Wednesday, March 30, 2011

Progressive Supranucleaer Palsey

Have come upon this disease state.  The more time I spend learning about the body, understanding diseases, the more I want to become a doc.

Tuesday, March 29, 2011

Bronx Zoo -

You've heard about it, you've read about it maybe with slithering shivers ascending up your spine.

But did you know that according to a poll at NY Post, 16% of those polled WOULD go into an exhibit with the deadly snake on the loose.

Who needs healthcare reform, just send those dolts to the zoo!

Still scratching my head.  The choices to answer the question were:

Yes, still go into the snake exhibit.  (16%)
No, I would not go into the exhibit. (82%)
I don't know, if I would go or not.  (2%)

I want a "hell no" - that would be my choice!

Saturday, March 26, 2011

Dear Austin,

Happy 25th birthday.

Love you forever and a day, Babycakes!

~ Mom

Thursday, March 24, 2011

Monday, March 14, 2011

MUST READ! In Stitches - Anthony Youn, M.D.

Coming to a bookstore near you in April 2011, I have been asked to review the above book by the publicist and publisher.  On the surface it seems like a good read - introspective, if I might say.

As the back page says, it is part Grey's Anatomy and part Nip-Tuck.

First chapter, done.  Excellent!  Hilarious, poignant, relateable.  How many of us on the path, having already finished the path, looking forward to being on the path... have felt like the uber nerd, the uber geek more interested in germs and antibacterials?
Prologue - Reprinted by Permission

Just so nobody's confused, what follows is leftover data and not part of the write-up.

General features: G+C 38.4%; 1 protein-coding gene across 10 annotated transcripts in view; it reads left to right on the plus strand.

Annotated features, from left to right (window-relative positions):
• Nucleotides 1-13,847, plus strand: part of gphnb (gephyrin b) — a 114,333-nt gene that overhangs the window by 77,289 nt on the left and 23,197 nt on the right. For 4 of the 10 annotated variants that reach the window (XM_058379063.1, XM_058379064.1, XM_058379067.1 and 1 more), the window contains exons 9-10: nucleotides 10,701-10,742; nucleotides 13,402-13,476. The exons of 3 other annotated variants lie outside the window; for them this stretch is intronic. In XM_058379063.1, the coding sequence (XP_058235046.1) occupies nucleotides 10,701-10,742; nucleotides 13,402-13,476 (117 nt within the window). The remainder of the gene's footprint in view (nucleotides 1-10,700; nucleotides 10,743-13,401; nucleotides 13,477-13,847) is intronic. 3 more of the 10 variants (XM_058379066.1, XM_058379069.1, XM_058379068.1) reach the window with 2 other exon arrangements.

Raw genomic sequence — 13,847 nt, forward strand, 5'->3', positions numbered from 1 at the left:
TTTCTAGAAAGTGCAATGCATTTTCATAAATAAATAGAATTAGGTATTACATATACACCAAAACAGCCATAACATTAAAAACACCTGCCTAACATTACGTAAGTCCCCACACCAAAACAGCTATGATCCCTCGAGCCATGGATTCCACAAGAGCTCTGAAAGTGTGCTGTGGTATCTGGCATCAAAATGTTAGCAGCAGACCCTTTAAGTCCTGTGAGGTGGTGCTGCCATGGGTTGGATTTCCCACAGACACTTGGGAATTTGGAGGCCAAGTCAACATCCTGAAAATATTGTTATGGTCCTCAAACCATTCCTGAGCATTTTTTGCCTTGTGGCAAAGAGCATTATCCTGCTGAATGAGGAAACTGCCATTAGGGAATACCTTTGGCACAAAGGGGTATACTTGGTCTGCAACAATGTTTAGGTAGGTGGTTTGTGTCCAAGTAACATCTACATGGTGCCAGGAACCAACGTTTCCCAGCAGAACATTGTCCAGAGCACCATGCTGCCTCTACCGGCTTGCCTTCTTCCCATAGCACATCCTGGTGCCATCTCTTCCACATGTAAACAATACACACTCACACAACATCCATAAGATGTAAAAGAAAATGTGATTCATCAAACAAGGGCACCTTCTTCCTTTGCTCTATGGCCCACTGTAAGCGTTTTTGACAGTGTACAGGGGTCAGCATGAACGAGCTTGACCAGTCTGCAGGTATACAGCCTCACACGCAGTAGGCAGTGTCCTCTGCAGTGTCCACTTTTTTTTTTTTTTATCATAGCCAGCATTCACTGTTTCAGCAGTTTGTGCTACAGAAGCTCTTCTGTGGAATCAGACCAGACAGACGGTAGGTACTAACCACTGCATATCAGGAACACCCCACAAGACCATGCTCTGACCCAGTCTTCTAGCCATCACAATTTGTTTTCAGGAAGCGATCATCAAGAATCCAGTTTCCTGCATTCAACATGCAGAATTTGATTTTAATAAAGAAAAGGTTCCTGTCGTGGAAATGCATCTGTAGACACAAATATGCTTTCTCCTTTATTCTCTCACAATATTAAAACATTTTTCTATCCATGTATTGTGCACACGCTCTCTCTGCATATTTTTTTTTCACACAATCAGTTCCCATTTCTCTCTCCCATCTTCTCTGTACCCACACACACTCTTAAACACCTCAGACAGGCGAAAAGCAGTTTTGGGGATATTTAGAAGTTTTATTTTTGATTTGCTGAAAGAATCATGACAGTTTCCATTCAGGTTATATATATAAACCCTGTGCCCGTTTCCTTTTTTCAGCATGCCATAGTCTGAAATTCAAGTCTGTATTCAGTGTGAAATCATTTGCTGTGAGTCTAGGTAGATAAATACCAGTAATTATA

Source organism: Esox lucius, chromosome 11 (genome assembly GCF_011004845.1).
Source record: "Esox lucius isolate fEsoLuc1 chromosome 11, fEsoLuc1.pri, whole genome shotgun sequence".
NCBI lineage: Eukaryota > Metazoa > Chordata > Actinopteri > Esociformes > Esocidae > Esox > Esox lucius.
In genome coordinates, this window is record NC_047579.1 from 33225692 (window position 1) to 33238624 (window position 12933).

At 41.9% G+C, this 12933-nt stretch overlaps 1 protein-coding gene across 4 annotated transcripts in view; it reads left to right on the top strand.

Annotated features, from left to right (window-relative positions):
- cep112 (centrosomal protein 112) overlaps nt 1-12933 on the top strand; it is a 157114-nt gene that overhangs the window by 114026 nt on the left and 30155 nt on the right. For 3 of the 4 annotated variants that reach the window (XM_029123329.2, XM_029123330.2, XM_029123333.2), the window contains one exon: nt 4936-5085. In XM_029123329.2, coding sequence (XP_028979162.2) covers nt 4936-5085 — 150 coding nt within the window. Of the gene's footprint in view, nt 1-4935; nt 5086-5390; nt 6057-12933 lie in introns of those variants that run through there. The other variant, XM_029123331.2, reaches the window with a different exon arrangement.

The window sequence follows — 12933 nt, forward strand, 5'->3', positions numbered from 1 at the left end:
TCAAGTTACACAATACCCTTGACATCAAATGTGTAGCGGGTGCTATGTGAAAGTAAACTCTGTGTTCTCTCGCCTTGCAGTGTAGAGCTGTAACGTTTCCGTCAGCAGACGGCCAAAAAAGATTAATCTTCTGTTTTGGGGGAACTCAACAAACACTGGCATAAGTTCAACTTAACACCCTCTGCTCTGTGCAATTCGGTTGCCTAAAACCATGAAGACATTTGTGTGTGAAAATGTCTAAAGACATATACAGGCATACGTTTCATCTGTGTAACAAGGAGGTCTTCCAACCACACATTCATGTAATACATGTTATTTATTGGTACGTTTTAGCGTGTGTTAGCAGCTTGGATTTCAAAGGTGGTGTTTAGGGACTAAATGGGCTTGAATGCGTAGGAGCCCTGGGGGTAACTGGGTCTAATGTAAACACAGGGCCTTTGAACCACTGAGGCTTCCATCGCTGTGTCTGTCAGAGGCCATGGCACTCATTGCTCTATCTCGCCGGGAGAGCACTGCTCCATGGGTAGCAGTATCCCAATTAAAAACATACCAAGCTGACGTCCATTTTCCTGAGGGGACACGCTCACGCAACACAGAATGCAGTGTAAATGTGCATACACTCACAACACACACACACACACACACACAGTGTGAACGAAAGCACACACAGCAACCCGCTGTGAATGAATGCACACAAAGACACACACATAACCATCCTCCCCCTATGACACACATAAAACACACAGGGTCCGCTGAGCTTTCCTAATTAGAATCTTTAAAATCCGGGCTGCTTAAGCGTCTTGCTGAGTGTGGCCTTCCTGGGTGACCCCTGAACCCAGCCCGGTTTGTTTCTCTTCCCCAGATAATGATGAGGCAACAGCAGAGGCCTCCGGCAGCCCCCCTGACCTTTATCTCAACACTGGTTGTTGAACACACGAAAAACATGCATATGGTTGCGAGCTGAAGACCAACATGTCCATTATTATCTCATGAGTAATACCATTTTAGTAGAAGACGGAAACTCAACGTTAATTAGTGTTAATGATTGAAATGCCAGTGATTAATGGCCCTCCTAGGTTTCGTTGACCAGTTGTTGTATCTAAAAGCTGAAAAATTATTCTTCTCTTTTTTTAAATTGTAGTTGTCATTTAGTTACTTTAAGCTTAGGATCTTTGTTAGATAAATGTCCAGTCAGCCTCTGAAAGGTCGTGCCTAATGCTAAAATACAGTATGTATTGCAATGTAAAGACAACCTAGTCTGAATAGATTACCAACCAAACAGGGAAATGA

In Stitches by Dr. Tony Youn

Prologue: The Face in the Ceiling

What a pair. Double D’s. Poking up at me like twin peaks. Pam Anderson, eat your heart out.

Too bad they’re attached to a fourteen-year-old boy.

I ease the black marker out of my lab coat pocket and start drawing on my first surgery patient of the day. Phil. An overweight African-American boy. Phil has severe gynecomastia—in layperson’s language, ginormous man boobs. Poor Phil. Bad enough being fourteen, awkward, and a nonathlete in a tough urban Detroit school. Now he has to deal with breasts?

Two weeks ago.

I sit in my office with Phil and Mrs. Grier, his grandmother. Phil lives with his grandma, who’s raised him since he was ten, when his mom died. He’s never known his dad. Mrs. Grier sits on a chair in front of my desk, her hands folded in her lap. She’s a large woman, nervous, well dressed in a light blue dress and matching shawl. Phil, wearing what looks like a toga, sits on a chair next to her. He stares at the floor. “It happened fast,” Mrs. Grier says. “He shot up, his voice got deeper, he started to shave.”

She speaks in a low rumble. She looks at her grandson, tries to catch his eye. He can’t see her. He keeps his head down, eyes boring into the floor.